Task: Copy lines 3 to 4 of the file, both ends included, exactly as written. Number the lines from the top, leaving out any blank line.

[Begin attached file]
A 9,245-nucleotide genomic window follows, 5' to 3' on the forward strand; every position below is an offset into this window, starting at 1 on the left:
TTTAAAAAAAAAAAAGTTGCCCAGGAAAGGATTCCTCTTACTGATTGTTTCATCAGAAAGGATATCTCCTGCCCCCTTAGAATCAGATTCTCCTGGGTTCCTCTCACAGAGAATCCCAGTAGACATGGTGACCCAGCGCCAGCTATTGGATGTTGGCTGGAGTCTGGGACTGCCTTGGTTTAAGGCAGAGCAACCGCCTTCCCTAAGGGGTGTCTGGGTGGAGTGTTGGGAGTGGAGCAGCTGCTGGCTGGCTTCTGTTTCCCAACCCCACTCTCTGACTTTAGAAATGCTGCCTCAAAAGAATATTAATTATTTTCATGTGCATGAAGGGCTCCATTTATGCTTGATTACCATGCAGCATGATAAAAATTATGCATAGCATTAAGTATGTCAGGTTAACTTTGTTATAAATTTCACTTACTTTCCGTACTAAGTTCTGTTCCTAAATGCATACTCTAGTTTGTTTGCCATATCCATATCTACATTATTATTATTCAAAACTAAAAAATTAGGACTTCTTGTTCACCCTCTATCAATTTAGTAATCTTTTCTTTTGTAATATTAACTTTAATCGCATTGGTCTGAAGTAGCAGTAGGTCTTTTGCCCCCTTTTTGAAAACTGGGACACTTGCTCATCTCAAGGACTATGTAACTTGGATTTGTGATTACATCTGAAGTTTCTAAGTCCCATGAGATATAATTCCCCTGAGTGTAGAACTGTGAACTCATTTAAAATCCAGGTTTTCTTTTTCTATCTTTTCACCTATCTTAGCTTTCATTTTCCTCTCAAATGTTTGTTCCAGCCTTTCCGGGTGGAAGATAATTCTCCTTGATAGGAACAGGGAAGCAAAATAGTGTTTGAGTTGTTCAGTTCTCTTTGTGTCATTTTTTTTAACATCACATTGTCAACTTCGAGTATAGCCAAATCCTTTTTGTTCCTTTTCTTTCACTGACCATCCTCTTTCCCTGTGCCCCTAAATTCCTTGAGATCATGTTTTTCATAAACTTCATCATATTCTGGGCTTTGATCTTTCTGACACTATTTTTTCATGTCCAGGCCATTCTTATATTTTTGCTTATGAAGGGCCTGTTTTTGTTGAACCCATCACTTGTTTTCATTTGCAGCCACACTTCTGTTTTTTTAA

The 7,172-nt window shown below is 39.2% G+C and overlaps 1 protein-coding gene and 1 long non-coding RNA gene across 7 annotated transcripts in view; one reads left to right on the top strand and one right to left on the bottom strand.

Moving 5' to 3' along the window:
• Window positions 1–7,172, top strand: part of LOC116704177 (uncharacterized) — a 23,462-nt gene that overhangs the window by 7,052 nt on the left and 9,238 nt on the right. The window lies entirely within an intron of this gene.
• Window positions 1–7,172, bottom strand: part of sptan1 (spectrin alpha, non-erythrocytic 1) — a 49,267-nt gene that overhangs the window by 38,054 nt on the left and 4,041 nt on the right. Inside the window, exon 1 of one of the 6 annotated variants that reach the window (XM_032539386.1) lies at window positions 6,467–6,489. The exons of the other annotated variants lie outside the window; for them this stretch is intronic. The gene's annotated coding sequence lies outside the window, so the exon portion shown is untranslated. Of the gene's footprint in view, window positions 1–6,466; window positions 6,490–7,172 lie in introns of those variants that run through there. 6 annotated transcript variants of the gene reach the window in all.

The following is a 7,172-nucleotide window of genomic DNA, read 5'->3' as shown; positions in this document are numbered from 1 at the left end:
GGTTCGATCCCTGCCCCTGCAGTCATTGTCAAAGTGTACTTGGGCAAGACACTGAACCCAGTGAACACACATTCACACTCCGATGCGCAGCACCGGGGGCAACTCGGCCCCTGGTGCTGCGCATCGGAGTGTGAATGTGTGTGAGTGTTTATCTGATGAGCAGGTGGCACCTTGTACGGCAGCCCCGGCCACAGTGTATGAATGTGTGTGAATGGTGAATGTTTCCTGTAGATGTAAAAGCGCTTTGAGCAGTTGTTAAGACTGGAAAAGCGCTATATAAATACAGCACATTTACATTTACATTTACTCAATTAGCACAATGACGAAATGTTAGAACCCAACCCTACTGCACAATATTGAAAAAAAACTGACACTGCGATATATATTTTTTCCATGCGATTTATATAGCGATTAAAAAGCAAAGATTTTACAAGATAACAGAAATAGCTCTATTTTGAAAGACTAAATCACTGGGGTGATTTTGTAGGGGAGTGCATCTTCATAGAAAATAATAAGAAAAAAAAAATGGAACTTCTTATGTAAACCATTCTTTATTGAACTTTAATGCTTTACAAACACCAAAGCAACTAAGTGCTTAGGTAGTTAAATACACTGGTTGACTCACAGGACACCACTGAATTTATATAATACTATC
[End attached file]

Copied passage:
The 7,172-nt window shown below is 39.2% G+C and overlaps 1 protein-coding gene and 1 long non-coding RNA gene across 7 annotated transcripts in view; one reads left to right on the top strand and one right to left on the bottom strand.

Moving 5' to 3' along the window: